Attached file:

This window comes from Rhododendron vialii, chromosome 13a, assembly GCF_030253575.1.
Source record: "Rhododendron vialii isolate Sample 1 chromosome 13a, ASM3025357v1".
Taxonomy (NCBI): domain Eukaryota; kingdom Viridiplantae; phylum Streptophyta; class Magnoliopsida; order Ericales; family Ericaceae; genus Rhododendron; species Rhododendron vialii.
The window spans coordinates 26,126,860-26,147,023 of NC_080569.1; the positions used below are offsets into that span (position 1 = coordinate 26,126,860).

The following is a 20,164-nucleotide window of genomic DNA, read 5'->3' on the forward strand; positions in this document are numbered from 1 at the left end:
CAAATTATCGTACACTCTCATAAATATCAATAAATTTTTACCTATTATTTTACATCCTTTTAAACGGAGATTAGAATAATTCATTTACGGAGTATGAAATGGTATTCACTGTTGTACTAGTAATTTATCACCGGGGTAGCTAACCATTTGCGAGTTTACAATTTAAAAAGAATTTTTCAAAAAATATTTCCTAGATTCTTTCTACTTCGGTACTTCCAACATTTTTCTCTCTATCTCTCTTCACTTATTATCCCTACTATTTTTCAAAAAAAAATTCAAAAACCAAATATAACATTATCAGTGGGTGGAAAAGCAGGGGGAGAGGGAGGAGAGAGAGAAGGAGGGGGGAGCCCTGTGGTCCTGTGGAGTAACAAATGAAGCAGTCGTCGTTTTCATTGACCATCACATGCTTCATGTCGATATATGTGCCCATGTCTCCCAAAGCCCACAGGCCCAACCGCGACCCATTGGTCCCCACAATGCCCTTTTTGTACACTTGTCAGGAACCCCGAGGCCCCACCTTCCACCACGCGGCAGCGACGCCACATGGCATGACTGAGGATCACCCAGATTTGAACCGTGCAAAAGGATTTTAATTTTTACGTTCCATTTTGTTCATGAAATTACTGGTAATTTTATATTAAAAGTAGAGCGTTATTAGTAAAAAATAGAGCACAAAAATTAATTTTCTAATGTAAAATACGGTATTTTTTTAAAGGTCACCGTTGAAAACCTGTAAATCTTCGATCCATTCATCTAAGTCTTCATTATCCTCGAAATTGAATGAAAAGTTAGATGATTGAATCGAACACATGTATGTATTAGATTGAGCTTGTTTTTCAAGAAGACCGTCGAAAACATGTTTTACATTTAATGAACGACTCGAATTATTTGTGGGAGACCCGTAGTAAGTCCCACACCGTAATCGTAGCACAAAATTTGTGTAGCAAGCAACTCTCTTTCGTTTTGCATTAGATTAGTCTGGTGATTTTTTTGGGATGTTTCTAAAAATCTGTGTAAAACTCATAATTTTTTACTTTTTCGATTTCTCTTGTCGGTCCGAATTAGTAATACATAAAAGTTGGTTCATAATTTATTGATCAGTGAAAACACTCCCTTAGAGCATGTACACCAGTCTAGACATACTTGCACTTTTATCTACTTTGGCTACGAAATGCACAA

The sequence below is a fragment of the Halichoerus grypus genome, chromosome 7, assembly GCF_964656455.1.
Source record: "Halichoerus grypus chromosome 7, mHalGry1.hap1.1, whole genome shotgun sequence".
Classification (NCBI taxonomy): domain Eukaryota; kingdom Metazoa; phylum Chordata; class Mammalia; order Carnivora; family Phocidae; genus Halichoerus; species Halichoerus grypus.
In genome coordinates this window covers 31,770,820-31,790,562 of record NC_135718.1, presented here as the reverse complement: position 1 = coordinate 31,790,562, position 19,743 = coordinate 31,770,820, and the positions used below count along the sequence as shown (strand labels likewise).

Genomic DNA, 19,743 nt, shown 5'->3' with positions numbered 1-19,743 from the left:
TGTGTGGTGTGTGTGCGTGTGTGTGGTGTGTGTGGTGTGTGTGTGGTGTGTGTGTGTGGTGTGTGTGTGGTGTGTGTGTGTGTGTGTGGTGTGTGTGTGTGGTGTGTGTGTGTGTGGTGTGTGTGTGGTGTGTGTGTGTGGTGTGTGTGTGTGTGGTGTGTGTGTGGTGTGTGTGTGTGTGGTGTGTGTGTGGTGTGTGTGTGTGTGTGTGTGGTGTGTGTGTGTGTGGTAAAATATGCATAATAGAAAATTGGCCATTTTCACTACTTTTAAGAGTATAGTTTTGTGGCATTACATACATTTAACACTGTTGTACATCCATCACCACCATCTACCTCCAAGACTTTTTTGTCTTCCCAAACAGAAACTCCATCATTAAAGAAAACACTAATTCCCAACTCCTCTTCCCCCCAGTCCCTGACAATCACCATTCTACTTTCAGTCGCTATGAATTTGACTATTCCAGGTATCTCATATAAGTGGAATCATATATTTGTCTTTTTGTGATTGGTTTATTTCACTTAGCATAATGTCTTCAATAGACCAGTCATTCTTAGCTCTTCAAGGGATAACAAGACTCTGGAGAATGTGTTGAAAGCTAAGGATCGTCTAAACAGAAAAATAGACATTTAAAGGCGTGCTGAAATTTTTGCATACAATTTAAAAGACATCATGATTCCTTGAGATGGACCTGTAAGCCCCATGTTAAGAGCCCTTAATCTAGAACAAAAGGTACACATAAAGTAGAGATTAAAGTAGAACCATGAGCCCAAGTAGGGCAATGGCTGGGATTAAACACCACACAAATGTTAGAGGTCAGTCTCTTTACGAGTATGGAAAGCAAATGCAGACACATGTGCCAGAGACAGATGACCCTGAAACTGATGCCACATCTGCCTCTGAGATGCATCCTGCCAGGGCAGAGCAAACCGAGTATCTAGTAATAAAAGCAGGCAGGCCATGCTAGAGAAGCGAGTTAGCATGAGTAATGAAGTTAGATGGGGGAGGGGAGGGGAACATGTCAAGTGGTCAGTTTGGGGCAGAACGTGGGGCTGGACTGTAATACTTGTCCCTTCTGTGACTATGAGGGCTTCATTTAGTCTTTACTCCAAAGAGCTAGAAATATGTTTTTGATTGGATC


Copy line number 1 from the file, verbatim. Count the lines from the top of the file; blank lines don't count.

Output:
This window comes from Rhododendron vialii, chromosome 13a, assembly GCF_030253575.1.